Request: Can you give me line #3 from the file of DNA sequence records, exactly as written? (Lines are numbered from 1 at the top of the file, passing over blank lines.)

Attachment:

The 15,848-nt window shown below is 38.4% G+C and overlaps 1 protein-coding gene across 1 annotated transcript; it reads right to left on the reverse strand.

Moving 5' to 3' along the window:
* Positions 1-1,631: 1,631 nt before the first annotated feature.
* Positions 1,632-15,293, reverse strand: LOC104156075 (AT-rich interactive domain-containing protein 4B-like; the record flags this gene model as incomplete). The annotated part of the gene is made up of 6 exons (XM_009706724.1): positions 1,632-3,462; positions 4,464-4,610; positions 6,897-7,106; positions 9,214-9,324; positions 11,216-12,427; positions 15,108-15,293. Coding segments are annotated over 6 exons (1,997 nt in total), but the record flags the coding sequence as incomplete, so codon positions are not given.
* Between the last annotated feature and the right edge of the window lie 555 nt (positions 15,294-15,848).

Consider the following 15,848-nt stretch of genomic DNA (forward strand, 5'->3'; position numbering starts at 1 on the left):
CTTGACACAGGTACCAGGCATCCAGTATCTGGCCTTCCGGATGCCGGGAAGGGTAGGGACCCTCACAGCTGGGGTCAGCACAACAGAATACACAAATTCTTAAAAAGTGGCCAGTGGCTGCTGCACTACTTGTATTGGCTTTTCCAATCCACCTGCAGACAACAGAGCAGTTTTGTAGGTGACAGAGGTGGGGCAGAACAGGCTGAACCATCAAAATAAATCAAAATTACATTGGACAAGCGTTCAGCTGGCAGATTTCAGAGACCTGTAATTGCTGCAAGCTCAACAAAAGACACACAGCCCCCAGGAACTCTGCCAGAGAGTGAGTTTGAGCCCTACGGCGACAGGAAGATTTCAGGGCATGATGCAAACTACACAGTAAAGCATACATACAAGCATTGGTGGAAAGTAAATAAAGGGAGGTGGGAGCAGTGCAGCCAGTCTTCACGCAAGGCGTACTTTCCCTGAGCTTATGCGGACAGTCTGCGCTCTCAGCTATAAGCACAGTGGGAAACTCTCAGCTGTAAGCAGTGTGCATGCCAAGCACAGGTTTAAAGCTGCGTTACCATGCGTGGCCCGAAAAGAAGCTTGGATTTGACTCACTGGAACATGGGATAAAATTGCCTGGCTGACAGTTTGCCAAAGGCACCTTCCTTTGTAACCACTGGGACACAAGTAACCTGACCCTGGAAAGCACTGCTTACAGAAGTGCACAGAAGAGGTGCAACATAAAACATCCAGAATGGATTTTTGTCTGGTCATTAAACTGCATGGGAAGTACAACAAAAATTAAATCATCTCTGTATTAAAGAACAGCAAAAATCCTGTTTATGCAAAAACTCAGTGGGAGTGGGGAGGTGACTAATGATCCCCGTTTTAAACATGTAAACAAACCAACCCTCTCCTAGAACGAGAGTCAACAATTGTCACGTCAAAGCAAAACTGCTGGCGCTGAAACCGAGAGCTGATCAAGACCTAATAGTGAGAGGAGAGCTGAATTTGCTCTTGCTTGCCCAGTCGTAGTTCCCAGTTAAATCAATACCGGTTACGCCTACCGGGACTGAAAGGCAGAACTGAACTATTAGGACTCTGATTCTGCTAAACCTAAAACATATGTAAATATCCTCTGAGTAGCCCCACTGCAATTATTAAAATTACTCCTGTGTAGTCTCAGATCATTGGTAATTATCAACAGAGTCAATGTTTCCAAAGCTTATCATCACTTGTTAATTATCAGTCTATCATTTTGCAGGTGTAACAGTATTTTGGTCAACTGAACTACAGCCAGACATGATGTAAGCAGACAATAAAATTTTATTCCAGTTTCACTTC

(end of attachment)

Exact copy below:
* Positions 1-1,631: 1,631 nt before the first annotated feature.